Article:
Designing for Virtual Reality
I’m writing from Talk UX, the conference on UX aimed at getting new and differing voices heard.
“If you’re wondering why the men have shocked expressions on their faces, it’s because they’re [unexpectedly] seeing the man in a [VR] porn movie.” Perhaps the most out-there (yet I hasten to add, SFW despite the content) case study I’ve ever seen at a conference.
Slide of the day. #talkux pic.twitter.com/aoq6fAB0LK
— Barry Briggs (@quiffboy) March 5, 2015
Laura Cortes and Cyriele Piancastell discussed the current state of VR . For all the attention it’s been getting of late thanks to the Oculus Rift in particular (but also Samsung devices and Google Cardboard to name a few), it’s still something of the Wild West when it comes to actually being used and implemented.
For example, while people are less likely to get motion sickness these days, they still don’t really know how to use it. The pair recently conducted studies where participants could use a VR device for a Grand Theft Auto-like journey. The problem? People had to be prompted to turn their head: they weren’t used to having a 360 degree experience.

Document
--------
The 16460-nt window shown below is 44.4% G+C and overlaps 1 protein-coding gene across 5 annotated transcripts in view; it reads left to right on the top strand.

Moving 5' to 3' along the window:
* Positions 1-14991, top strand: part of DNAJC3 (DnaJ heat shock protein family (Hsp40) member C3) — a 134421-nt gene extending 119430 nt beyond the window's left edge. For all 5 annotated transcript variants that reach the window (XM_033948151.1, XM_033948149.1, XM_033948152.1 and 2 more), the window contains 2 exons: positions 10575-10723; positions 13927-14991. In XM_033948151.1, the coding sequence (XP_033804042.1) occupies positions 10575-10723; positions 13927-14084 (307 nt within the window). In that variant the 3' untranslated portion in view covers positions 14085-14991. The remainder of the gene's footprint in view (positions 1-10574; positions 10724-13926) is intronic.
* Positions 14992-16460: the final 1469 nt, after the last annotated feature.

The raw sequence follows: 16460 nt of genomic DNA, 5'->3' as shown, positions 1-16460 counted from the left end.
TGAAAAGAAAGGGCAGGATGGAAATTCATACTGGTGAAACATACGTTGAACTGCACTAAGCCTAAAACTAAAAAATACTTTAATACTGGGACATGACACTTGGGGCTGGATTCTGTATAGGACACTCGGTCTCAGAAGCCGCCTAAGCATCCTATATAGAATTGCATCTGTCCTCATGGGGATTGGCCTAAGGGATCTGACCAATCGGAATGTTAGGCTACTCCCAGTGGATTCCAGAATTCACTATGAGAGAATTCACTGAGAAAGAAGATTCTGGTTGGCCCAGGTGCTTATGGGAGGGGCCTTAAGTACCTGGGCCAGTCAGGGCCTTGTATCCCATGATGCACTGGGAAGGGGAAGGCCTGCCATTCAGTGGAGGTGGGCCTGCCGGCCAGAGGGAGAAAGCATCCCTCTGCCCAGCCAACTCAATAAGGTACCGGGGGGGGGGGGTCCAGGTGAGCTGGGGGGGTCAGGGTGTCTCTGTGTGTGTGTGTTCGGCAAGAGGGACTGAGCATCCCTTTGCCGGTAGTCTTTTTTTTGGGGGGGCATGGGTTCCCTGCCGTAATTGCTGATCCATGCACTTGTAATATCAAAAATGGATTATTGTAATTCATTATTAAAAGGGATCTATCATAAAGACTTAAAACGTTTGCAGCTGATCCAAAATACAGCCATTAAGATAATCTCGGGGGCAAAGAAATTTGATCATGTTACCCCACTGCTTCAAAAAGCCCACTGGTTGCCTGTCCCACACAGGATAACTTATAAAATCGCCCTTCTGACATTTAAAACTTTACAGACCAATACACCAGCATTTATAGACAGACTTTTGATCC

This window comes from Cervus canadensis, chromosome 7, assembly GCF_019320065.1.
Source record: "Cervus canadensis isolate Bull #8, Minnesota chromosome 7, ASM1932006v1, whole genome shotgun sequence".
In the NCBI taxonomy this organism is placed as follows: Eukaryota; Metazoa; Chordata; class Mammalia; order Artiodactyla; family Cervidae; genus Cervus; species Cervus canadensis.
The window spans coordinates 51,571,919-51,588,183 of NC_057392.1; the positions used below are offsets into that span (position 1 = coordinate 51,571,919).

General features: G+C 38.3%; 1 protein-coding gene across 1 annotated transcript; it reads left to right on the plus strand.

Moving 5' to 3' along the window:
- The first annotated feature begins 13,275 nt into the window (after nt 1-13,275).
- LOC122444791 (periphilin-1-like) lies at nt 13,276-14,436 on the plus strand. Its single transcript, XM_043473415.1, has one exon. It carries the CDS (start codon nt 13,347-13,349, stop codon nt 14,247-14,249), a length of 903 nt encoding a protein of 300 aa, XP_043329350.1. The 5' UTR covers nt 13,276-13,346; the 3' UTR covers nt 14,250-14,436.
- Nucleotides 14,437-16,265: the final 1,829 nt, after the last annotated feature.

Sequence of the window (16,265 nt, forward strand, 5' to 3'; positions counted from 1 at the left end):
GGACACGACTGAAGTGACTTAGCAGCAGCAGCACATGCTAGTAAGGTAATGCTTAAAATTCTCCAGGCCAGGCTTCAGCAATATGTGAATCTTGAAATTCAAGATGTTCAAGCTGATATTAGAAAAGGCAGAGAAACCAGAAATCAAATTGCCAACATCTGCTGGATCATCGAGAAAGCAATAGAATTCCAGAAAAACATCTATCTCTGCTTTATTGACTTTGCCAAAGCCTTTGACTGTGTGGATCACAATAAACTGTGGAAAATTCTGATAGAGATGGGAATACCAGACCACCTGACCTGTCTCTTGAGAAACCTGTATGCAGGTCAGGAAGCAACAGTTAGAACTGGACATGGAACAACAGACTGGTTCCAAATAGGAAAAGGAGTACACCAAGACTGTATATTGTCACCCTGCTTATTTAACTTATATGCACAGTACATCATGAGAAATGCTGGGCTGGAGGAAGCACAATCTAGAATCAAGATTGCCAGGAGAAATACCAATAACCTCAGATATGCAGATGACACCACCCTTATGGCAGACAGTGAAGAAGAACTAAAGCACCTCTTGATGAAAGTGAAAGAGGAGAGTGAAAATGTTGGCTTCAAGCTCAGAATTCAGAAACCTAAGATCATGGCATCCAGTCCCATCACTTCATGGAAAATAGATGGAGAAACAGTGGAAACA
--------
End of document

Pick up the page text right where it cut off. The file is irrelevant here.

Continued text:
There’s still the issue of what VR is actually useful for. Without haptic feedback, this is still a largely disembodied experience: at present it seems most useful for passive experiences such as experiencing a concert.
Finally, it’s easy to go the other way and make a VR experience too immersive. Some designers tried out their VR game with their building’s security guard. The guard became so immersed that in the experience that he leant forward – to end up smack bang on the floor!
"we need to identify the new grammar of UX such as focus, dizziness, being lost…" #talkux @Lolaacortes @cyro
— Vicky Teinaki (@vickytnz) March 5, 2015
Gauging the viability of new tech is always a hard one. Only 7 years ago people were wondering why video calls hadn’t caught on until Skype caught on and Facetime and Hangouts made this a diverse and viable scene. The issue wasn’t technology so much as infrastructure as much as decent broadband speeds and built in webcams. Whether 2014 (or maybe 2015) is the year that VR finally goes mainstream remains to be seen.
Slides are available.
Header image NC-by-SA by Talk UX.